The Campaign for a Healthy Denver – a coalition of more than 120 community organizations, labor groups, faith leaders and organizations, public health groups, elected officials and businesses – seeks to pass Initiative 300, the Denver ballot initiative to protect public health by guaranteeing a basic standard of paid sick days for employees in all Denver workplaces.

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Word on the Street: Young Workers Come Together to Fight for Jobs In Denver

Ali Cochran – Denver, Colorado

Last night members of Working America gathered in Downtown Denver for a happy hour to address the jobs crisis and its disproportionate harm to young people.

Alex Jones, a local college student came to the Young Workers Community Action Club meeting because he’s nervous about finding a job when he gets out of school.  “These days it seems like even with an advanced degree there’s no guarantee.”   The sad part is, he’s right.  Young people have been hit harder than their parents by this economic recession.  Wages earned by young people have declined by 10 percent over the last 30 years.  Over one third of young workers don’t have health insurance and more than half have no retirement plans at work.

Karen Nussbaum, Executive Director of Working America, traveled from DC to meet with these workers as part of a multi-state tour to talk with some of Working America’s 3 million members.  There are over 90,000 members in Colorado alone, with more signing up every day.  As Karen told the group last night, “There is great strength in numbers.  At Working America we knock on people’s doors every night to talk to them about the issues they’re facing; we follow-up with our members and engage them in new and fun ways, like this Young Worker Community Action Team meeting tonight; we’re a part of something big and we are standing together to change the direction of our country.”

The Young Worker Community Action Team meet up was the third of its kind in Denver and comes just in advance of a young workers’ summit in Minnesota next week.  “Groups of young people are coming together across the country, meeting just like this group is tonight,” Kevin Pape, Colorado State Director of Working America, told the crowd.

A member of the Young Workers Community Action Team, Romina Halabi, was recently published in the Denver Post asking “where are the jobs for educated young workers in Colorado?”  She told others about her letter to the editor and how we need to make sure the media and our elected officials are paying attention to this devastating issue, “the easiest way for us to do that, is to tell our stories, and tell them often.”

Studies have shown that young workers are the first to get laid off, compete with more experienced workers for the same jobs, and often get paid less because they are younger.  It’s time to shine a spotlight on this issue.  It’s time for our voices to be heard.

If you’d like to get more involved with the Young Workers Community Action Team or Working America, please contact Ali Cochran at 303-935-9300 for information about our next happy hour.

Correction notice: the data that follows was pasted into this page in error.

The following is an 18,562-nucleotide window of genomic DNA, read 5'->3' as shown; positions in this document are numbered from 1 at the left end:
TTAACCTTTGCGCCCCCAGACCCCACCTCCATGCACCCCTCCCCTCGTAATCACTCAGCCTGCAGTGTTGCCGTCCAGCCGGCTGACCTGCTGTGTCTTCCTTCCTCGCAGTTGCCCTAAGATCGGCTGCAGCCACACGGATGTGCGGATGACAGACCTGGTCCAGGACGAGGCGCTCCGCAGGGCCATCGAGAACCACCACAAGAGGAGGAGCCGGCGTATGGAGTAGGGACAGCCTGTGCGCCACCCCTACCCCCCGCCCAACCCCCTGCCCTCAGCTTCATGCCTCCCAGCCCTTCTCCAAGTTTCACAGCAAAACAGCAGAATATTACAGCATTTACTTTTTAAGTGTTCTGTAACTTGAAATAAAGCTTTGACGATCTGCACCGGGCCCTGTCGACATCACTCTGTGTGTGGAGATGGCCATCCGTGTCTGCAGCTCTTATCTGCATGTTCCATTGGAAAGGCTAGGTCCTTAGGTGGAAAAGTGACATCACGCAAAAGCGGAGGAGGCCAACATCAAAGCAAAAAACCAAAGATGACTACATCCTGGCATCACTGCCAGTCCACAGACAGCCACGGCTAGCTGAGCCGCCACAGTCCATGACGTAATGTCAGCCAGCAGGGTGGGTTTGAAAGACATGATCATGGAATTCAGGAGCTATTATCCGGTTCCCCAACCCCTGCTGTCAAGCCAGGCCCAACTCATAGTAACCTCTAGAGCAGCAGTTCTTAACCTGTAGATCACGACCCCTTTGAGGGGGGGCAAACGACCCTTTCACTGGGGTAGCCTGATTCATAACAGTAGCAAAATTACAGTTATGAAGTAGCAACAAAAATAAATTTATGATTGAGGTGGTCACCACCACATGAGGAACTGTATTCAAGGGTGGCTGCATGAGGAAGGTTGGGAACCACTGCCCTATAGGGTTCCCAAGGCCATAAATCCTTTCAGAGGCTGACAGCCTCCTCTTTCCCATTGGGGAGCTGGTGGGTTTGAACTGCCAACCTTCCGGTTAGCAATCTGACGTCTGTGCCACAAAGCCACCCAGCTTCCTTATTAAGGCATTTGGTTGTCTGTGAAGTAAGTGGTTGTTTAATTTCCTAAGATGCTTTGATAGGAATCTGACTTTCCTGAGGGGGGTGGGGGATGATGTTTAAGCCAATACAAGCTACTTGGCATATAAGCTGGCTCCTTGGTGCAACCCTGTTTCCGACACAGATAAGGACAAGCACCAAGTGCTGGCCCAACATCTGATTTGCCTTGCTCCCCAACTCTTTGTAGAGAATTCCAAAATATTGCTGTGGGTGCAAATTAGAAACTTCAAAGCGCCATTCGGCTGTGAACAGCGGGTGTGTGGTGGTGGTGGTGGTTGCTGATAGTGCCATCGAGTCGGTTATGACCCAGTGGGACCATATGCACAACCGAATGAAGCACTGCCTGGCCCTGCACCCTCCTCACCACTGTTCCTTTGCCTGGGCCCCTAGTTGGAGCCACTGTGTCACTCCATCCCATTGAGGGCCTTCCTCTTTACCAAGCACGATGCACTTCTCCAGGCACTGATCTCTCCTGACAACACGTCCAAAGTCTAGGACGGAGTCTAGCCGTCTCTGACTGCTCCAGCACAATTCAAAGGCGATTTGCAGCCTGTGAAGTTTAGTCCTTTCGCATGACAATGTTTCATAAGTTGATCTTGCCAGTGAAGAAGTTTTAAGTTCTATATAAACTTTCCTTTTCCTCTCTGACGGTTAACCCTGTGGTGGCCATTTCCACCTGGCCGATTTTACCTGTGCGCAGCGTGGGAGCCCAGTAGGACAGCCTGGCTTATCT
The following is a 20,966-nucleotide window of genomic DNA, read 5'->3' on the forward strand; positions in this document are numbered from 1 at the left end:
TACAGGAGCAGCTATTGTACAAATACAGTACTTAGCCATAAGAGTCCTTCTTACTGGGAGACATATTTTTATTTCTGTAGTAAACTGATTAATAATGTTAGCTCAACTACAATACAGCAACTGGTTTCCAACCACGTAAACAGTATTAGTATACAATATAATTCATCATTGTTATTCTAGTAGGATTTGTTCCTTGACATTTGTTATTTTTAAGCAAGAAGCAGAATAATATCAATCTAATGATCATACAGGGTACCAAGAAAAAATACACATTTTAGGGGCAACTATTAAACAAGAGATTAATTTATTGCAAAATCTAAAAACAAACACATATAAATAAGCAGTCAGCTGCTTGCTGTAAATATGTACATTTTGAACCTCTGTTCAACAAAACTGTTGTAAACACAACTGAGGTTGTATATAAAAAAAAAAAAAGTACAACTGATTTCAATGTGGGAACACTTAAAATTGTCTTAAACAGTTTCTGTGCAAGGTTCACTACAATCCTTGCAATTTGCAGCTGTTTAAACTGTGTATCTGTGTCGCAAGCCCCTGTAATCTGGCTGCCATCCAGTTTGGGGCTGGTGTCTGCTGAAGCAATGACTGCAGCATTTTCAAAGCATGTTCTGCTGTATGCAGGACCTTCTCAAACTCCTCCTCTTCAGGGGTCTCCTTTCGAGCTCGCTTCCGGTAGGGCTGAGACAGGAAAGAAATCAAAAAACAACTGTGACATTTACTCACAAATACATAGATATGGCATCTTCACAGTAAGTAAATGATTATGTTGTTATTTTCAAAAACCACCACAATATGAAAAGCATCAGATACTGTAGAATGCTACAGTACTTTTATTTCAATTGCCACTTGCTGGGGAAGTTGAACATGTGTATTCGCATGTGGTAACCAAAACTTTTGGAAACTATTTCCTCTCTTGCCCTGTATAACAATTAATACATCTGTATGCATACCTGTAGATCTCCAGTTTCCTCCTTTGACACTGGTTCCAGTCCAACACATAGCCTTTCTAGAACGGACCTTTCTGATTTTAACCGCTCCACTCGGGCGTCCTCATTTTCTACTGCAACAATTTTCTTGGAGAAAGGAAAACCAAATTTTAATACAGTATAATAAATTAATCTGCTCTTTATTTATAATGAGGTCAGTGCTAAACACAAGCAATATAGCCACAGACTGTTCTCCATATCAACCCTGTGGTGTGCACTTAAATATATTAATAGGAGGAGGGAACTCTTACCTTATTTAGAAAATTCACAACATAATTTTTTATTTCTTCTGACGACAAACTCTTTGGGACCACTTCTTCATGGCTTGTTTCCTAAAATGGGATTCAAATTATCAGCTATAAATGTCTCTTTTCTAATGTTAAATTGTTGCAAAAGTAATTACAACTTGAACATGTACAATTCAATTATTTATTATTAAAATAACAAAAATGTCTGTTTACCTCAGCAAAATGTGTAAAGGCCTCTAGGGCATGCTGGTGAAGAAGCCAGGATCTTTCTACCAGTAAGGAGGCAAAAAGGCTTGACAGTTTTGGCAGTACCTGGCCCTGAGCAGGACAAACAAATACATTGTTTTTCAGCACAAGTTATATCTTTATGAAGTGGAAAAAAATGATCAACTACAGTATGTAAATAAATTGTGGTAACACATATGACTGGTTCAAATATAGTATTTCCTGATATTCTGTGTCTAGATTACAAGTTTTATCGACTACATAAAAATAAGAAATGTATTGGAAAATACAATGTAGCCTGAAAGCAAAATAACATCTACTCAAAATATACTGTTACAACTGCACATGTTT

Earned Sick Days for a Healthier Colorado

By Ali Cochran – Denver, Colorado

Since August, Working America has been talking to working class folks in Colorado about the issue of earned sick days, and we are finding overwhelming support for it. We’ve found that two out of three people that we talk to are signing up as members of Working America, in part because they support the ability to earn paid sick days. Coloradans understand that having access to sick days is needed to protect the health of families, workers and the community. Nearly 1 million Colorado workers–43 percent of the workforce–do not have any earned sick days. Most of these are lower-wage workers who are forced to go into work sick rather than risk not being able to make ends meet at the end of the month–or even losing their job.

When Working America knocked on Kristin D.’s door last week, we learned that she works at a children’s hospital in Denver. Her child became sick with a serious illness and she took time off to care for him. She was given two paid sick days by her employer but needed six days to fully care for her son. When she took the extra days she was fired from her job.

All Coloradans are put at risk when lower-wage workers in restaurants, childcare centers and medical caregiving are forced to go to work sick because they work for businesses that do not provide earned sick days to their employees.

Businesses benefit from earned sick leave policies because the resulting increase in productivity and reduced turnover saves nearly $600 a year for each full-time worker with earned sick time. This is even more important in a down economy when businesses are less able to absorb these costs. When sick workers are able to stay home, the spread of disease slows and workplaces are both healthier and more productive. Plus, workers recover faster from illness and obtain timely medical care — enabling them to get back to work sooner.

“Real-life experience tells us businesses are not going to have to close or relocate due to this modest measure,” said Dr. Cynthia Fukami, a professor of business management at D.U. “The data and experience in San Francisco and other places simply don’t support this fear.”

A lack of earned sick leave is a huge public health issue. The workers without the chance to earn paid sick days typically have significant interaction with the public. For example, you could be getting more than you ordered with your lunch. That’s because over 85 percent of the restaurant industry – servers and cooks – do not get a single earned sick day.

“We exchange cash with you, make your latte, hand you your pastry and yes, we sneeze,” explained Laura, a barista at a popular coffee shop in Denver. “So if an employee had to come to work with the flu because she couldn’t afford to miss work, you might be walking out of the store with your double latte and the flu.”